Have a Mindful Holiday

Written by A Wild Dove | Photographed by Caitlin Mitchell

Copy of 171109_JamieGraber_AWildDove_360rt.jpg

Between Thanksgiving and New Year’s, our lives are basically a cluster-you-know-what of holiday events - with what feels like 20 different dinners, lunches, brunches and drinks in a given week. We know that holiday dining (and drinking) every day and night wreaks havoc on our skin, body and mood. And it’s even more intense for our kids, whose stockings become stuffed with cookies, chocolates and treats. So we checked in with life coach Jamie Graber, who shares her tips on how to survive the most festive  time of year and avoid falling into a destructive cycle that will have you feeling like holiday roadkill come January 1. Her advice below...


1. Jamie, please help us! How can we keep the holidays healthy for kids and parents alike?

One thing I advise for most people and myself is the “crowding out” theory. We don’t have to tell ourselves that we won’t have this or that. But we should make sure we’re filling up with healthy things, like vegetables and salad. So by the time the dessert rolls around, which is often a place where destruction can happen, we’re already full. So when you do have dessert, it’s small but that’s enough. Some people will fast until the big meal and then you get ravenous and you end up eating all the stuff. Eat throughout the day. Crowd in all the healthy food. It sets you up to have a taste. And you should have a taste! Enjoy it. It’s a holiday. It’s a beautiful time to be with family and enjoying connection. You don’t want to be in place where you’re saying no and associating food with the bad. So allow for it and allow for it mildly. And drink water. So again you’re filling up.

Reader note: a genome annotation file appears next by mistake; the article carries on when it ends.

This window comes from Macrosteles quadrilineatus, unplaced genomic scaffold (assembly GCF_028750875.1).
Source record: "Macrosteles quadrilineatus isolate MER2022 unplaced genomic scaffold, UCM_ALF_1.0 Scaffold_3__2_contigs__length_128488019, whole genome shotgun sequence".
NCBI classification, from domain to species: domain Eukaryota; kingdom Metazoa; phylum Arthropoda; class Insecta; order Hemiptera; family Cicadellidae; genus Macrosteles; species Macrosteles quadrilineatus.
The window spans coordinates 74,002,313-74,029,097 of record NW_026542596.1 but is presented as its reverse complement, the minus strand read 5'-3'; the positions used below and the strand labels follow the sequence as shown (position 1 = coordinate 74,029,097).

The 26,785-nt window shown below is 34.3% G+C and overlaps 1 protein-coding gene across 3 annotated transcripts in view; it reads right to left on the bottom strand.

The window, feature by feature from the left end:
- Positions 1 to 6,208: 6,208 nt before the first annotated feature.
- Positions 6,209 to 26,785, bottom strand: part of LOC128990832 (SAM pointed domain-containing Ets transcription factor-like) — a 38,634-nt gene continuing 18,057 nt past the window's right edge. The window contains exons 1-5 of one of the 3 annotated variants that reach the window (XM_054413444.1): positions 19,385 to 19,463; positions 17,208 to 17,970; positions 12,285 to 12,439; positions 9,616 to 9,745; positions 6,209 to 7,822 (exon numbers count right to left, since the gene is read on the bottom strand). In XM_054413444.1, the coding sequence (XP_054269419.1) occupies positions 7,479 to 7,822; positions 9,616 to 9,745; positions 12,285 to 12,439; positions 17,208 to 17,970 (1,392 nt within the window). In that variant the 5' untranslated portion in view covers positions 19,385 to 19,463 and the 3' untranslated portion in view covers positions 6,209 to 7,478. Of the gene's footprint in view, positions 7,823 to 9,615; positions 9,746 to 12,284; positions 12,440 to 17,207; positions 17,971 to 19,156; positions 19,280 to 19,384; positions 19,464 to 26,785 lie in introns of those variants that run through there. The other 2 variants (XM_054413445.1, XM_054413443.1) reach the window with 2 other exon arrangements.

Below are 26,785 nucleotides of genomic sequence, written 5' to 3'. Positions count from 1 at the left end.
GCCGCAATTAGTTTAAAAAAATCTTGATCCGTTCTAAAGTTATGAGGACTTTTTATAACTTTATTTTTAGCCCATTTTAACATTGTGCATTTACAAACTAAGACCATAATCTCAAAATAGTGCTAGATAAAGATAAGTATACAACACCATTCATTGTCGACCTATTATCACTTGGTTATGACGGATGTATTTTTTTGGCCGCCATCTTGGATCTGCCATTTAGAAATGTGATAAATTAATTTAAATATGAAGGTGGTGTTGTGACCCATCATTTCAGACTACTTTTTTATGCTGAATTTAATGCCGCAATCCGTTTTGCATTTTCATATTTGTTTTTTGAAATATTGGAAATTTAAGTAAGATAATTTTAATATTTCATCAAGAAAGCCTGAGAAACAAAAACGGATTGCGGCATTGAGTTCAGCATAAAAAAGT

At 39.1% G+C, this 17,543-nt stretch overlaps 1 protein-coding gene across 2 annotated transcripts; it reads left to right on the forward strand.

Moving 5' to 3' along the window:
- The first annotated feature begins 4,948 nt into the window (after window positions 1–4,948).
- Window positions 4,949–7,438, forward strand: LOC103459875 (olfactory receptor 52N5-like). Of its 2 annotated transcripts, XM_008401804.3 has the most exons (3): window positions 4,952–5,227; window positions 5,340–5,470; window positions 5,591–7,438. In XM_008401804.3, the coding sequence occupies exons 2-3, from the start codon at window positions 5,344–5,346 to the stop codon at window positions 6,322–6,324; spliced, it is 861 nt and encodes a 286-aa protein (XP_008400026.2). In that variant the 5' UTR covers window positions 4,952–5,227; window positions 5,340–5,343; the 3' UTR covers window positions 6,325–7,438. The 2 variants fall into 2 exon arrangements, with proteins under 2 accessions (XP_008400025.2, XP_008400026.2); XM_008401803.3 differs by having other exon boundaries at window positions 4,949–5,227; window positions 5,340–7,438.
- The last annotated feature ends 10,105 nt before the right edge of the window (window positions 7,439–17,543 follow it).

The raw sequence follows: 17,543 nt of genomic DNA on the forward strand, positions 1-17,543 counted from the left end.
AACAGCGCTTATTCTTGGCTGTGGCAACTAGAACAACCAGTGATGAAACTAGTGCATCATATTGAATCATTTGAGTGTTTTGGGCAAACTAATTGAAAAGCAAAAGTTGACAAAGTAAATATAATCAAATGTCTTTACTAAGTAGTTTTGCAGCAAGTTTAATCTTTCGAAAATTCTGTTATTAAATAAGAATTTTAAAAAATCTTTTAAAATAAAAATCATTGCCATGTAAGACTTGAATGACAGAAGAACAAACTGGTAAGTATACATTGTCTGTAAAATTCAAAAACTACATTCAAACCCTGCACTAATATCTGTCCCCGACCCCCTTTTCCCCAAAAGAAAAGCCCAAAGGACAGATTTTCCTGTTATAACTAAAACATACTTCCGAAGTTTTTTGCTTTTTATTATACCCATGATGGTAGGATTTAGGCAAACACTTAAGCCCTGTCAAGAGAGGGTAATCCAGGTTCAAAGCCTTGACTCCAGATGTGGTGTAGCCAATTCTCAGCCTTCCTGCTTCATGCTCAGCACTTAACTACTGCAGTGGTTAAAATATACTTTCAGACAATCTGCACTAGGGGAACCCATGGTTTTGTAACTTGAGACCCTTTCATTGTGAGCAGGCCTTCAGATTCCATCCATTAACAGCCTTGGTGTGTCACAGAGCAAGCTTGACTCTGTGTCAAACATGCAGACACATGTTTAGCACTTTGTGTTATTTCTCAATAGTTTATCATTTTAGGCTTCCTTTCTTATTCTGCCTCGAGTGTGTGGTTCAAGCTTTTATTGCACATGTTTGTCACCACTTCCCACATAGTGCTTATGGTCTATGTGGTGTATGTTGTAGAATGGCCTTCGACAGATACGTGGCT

Copy of 171109_JamieGraber_AWildDove_348rt.jpg

2. Totally makes total sense. Can you share any hacks to avoid falling victim to every treat that crosses our path?

Water and filling up with healthy stuff. I also highly recommend meditating and working out over the holidays. The mindset to how you start the day snowballs and builds momentum. The better you care for your body, the less likely you’ll be to throw trash in it. Your body is a temple. Be more connected and have more understanding of what enjoyment feels without shaming it. Eat something if it will make you feel good. And move your body or meditate. There is something about taking care of the physical body in the mind and starting the day off in a good way.

Copy of 171109_JamieGraber_AWildDove_113rt.jpg

3. Let’s talk post-holiday. What are some tips you can impart on getting back into normal habits and routines after the holiday, for mamas AND kids?